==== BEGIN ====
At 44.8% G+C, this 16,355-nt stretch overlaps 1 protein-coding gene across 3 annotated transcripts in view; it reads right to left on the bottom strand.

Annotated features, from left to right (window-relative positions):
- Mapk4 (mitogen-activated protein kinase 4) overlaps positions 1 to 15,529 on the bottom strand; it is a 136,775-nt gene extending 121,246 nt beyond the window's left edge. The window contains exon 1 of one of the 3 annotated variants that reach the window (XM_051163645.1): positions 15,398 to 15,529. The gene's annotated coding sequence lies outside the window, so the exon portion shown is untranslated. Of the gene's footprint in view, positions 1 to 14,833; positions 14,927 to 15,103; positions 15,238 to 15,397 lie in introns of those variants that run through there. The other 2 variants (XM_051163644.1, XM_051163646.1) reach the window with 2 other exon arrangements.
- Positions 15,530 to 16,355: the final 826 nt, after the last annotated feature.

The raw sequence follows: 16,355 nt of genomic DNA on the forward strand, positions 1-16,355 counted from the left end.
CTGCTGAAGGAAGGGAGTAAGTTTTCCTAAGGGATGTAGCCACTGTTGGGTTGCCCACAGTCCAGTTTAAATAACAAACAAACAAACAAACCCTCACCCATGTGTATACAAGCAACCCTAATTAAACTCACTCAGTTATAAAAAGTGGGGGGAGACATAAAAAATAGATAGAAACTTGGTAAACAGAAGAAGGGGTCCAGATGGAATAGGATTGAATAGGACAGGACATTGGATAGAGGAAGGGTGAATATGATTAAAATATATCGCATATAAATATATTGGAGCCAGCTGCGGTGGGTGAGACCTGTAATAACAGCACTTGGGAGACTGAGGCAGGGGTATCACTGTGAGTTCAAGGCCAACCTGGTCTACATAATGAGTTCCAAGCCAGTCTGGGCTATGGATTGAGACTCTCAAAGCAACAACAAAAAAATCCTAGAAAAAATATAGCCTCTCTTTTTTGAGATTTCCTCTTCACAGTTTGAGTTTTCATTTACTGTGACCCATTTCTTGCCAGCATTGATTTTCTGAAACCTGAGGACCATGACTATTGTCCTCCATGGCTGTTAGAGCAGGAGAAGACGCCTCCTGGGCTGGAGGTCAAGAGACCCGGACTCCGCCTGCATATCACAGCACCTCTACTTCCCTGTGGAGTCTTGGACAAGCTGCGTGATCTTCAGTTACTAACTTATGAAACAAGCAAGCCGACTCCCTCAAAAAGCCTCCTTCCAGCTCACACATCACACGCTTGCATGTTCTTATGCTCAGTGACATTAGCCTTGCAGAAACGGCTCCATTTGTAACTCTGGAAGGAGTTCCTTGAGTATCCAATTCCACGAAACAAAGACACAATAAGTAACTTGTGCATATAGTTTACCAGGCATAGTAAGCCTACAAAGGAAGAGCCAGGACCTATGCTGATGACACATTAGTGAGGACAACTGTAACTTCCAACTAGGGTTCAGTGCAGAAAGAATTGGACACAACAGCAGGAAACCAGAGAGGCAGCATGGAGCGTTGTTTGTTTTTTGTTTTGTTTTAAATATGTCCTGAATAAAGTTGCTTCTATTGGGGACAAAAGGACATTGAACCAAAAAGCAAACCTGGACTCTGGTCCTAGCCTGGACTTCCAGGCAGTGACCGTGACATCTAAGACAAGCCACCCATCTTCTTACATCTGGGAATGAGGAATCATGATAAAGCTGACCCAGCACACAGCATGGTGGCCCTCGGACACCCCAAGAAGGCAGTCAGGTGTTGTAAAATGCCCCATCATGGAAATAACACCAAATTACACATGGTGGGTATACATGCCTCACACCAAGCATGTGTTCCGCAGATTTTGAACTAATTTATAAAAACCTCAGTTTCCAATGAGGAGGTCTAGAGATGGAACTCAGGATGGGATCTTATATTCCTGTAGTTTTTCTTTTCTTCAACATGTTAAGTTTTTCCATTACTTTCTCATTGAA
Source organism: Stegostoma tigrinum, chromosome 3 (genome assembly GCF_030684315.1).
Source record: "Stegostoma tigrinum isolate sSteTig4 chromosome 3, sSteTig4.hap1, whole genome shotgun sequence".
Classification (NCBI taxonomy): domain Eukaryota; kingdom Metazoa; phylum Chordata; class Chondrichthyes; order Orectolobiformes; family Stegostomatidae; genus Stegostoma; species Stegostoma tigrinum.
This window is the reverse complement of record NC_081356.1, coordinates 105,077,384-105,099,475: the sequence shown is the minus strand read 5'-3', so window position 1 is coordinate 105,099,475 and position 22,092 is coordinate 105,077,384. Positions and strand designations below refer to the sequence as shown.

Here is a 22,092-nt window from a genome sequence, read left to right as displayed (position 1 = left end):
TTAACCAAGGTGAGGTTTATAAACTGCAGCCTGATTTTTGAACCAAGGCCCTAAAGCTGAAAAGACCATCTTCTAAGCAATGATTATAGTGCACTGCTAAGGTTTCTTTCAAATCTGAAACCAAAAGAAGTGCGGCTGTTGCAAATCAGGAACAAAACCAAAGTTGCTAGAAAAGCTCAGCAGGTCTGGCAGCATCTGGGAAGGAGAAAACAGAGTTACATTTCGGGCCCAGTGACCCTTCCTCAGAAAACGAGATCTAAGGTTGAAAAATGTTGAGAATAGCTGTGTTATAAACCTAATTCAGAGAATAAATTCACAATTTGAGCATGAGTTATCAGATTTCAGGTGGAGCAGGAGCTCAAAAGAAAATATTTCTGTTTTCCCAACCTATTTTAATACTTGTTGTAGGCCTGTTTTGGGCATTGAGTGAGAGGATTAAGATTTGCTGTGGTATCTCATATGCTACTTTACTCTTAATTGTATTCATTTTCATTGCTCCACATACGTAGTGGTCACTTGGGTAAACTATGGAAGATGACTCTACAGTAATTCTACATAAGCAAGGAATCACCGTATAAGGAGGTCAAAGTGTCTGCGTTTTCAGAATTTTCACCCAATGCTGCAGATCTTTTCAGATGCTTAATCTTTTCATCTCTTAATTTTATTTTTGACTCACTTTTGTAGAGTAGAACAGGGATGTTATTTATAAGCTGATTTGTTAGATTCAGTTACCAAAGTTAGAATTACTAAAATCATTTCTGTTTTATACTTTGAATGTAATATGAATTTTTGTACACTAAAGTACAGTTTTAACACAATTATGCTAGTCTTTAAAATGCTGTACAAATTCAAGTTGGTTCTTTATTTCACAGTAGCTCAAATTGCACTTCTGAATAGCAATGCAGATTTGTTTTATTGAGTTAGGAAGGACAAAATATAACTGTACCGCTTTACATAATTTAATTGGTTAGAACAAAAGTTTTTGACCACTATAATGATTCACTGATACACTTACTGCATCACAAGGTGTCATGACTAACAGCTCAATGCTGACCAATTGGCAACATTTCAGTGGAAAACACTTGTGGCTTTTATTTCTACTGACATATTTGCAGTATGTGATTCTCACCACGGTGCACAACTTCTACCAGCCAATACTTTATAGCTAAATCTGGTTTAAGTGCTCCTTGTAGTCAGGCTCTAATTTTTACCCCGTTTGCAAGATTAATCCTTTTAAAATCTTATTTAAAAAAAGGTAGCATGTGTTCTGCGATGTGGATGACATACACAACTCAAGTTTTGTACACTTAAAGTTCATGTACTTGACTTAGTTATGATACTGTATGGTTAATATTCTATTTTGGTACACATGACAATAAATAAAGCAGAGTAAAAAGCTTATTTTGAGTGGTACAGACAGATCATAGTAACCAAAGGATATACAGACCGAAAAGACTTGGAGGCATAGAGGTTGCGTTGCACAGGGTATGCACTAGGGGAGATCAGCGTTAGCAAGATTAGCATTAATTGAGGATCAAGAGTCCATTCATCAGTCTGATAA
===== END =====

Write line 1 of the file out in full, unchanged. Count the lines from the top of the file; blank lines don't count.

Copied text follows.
At 44.8% G+C, this 16,355-nt stretch overlaps 1 protein-coding gene across 3 annotated transcripts in view; it reads right to left on the bottom strand.